Fortunately, there is a way around having to eat tons of lentils and broccoli every day. The manufactured or synthetic form of folate is called folic acid. Many grain products in the United States are fortified with folic acid (meaning folic acid is added to them). The best part of this is that your body actually absorbs folic acid better than it absorbs folate. In fact, your body absorbs approximately 85% percent of the folic acid in fortified foods and 100% of the folic acid in a vitamin supplement. (I like these numbers a lot more!) That is a whole lot more than only 50% your body absorbs from foods with folate.

So where can you find these fortified foods? Enriched is the magic word. Enriched flour, rice, pasta, bread and cereals are examples of fortified grain products. You can check the label to see if a product is enriched and to see how much folic acid each serving contains.

Here’s even better news…Many studies have shown that the synthetic form of folic acid helps prevent NTDs (neural tube defects) – a kind of birth defect. This is why the IOM, the Centers for Disease Control and Prevention (CDC) and the March of Dimes recommend that all women of childbearing age consume at least 400 micrograms a day of the synthetic form of folic acid.

A simple solution…

You can eat a serving of fortified cereal that contains 100% of the daily value of folic acid every day. Or…(drumroll please…) you can pop a vitamin. Of course, a healthy diet is very important, but taking a daily multivitamin that contains at least 400 mcg of folic acid (or at least 600 mcg if you are pregnant) is key in ensuring that you are getting and absorbing the folic acid that your body needs – whether you are planning on getting pregnant or not. It really couldn’t be easier.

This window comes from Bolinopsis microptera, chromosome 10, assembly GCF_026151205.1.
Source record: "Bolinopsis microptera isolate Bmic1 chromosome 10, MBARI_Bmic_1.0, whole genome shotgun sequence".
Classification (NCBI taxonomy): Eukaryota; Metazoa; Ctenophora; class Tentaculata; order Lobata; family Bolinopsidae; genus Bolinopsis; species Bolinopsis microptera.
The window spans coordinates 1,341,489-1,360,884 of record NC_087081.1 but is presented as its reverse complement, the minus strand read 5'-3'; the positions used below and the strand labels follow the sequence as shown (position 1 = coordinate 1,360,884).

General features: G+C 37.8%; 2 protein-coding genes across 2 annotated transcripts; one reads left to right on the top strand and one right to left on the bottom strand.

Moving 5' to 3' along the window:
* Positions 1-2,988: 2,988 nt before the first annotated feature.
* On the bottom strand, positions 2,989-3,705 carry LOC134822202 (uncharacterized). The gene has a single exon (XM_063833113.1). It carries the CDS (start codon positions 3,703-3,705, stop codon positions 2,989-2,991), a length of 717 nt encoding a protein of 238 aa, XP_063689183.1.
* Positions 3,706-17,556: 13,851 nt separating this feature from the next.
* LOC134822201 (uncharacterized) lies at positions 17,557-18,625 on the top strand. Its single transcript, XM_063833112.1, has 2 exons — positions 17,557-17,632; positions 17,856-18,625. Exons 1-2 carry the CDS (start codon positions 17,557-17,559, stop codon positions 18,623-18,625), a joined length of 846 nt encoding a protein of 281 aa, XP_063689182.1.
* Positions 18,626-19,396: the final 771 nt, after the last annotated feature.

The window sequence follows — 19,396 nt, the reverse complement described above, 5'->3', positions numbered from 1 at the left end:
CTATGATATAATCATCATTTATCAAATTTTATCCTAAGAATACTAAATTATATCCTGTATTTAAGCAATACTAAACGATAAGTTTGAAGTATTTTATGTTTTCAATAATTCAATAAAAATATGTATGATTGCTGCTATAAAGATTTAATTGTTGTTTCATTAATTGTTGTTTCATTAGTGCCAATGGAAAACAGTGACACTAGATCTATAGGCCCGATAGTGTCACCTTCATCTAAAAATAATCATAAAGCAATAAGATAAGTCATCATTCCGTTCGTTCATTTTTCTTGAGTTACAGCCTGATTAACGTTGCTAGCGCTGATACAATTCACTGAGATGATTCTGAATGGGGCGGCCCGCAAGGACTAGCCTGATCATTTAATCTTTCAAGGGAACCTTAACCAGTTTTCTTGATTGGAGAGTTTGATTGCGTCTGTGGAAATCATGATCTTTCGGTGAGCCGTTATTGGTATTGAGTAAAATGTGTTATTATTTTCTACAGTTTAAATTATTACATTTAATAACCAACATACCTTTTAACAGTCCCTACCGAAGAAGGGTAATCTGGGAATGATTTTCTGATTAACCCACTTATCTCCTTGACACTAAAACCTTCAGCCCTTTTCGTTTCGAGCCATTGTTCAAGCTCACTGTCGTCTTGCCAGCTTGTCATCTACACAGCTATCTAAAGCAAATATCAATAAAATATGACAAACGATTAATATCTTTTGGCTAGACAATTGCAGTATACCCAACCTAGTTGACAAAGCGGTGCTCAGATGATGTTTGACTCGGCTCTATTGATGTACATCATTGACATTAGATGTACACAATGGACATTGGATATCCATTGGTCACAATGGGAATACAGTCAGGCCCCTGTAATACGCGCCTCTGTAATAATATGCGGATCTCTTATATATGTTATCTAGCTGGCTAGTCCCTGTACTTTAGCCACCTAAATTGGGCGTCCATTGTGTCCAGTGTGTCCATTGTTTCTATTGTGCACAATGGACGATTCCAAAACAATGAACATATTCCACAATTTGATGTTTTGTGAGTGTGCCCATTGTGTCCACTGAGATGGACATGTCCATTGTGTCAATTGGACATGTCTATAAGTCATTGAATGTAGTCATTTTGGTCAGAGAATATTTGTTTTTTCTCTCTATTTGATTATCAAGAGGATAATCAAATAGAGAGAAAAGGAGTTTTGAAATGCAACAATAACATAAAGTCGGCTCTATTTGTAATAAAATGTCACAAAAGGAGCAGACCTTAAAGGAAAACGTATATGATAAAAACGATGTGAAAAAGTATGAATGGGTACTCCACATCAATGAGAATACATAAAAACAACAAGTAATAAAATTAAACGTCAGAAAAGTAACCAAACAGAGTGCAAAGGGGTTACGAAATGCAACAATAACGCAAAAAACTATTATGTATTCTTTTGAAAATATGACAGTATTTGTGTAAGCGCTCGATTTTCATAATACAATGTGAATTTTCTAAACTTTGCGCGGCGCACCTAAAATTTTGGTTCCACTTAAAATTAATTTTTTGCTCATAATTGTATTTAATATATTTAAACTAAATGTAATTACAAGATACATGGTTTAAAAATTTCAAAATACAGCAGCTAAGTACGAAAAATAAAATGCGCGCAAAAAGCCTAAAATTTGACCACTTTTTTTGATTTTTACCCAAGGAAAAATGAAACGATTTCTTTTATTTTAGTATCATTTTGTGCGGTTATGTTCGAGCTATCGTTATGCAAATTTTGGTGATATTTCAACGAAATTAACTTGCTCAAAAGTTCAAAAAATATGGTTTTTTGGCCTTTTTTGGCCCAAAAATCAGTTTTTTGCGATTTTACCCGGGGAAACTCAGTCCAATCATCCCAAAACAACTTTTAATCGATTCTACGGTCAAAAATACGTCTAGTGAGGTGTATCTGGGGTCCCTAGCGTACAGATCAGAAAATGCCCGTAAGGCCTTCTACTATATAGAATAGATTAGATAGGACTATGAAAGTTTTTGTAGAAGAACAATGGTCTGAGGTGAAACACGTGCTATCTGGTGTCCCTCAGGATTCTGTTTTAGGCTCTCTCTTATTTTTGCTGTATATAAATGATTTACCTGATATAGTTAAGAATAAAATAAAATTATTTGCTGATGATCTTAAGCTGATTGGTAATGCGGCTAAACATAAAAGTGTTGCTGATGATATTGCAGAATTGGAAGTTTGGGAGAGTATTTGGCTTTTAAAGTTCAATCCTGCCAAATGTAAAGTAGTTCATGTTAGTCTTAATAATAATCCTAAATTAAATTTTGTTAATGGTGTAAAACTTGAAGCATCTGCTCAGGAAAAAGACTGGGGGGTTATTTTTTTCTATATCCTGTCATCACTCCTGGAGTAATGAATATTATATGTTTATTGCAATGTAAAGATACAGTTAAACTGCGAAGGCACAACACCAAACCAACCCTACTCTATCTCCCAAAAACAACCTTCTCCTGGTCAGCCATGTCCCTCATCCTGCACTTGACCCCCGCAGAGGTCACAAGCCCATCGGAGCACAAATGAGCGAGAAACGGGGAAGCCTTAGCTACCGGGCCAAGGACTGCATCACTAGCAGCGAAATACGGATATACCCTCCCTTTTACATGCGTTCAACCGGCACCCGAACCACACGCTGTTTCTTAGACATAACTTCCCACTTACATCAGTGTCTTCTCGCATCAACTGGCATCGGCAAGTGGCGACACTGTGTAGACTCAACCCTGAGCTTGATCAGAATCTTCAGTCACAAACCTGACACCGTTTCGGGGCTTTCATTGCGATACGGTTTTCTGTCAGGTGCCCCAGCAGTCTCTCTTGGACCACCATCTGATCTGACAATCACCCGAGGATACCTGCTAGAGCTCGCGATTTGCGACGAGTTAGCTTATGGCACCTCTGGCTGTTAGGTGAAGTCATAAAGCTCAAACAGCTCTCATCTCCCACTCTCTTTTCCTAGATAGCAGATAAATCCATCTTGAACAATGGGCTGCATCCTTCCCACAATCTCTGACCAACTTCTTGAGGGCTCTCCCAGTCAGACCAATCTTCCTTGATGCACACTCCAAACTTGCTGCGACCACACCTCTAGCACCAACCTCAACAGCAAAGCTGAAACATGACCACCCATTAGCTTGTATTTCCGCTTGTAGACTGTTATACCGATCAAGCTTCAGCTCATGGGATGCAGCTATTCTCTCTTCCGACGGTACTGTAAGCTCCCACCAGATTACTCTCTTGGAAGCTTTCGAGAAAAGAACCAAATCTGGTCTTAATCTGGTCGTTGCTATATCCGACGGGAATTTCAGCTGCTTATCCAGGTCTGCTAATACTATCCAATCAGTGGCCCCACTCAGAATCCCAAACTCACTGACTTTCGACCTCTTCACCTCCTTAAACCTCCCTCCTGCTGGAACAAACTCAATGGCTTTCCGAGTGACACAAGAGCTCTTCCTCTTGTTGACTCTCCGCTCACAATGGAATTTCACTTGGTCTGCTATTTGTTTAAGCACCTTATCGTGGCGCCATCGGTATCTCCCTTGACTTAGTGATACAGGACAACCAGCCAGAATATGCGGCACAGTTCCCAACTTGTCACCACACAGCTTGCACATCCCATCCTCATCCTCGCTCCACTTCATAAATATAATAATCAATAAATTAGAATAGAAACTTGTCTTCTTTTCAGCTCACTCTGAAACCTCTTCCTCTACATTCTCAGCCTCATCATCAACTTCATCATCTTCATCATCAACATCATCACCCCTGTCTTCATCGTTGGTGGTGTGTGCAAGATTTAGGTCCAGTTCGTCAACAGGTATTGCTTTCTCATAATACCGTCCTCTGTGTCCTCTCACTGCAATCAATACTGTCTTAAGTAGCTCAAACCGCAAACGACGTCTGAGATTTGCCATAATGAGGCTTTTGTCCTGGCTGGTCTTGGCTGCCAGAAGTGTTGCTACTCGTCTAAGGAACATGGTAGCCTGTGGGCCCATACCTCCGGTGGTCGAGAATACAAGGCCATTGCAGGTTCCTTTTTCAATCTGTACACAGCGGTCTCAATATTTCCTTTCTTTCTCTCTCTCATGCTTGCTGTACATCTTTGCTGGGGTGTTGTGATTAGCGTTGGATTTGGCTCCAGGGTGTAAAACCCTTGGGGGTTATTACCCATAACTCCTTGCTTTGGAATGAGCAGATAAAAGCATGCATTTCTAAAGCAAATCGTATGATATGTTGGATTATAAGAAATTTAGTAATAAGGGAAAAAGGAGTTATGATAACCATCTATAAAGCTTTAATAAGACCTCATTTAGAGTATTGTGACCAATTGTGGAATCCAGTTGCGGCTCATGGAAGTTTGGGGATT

Updated January 2016

Vitamins – good or bad?

Friday, October 14th, 2011

pillsYou may have read or heard on the news lately that a couple of recent studies are showing concerns about the health benefits of taking vitamins and supplements. While some vitamins may be questionable, folic acid is very important for all women of childbearing age. It helps to protect developing babies from certain birth defects. So keep taking it.

According to a couple of these new studies, vitamins may not be as beneficial as previously thought. The research suggests that in some instances some vitamins may be harmful as we get older. One study of older women suggests that taking vitamin supplements, including folic acid, may slightly increase a woman’s risk of death after the age of 62. Another study of men states that taking vitamin E supplements may significantly increase the risk of prostate cancer.    HOWEVER, these are single studies and much more research needs to be done before we know how accurate these results may be.

Here is what we do know now. Research has repeatedly demonstrated that all women of childbearing age should take 400 micrograms of folic acid before getting pregnant to help prevent neural tube defects (serious birth defects of the brain and spine). This is especially important since about half of all pregnancies are unplanned. During pregnancy, women should get at least 600 micrograms of folic acid.

If you have any questions about taking vitamins, talk with your health care provider.

Folic acid in fortified grains

Tuesday, January 4th, 2011

grainsOf the four million women who give birth in the US each year, some 3,000 babies are born with neural tube defects, which include certain birth defects of the brain and spinal cord. Folic acid is a critical element needed for proper spinal cord development during the first three weeks of pregnancy. Because this is often before a woman even knows she’s pregnant, it’s important for women of child-bearing age to follow a healthy lifestyle and to include folic acid as part of their diet.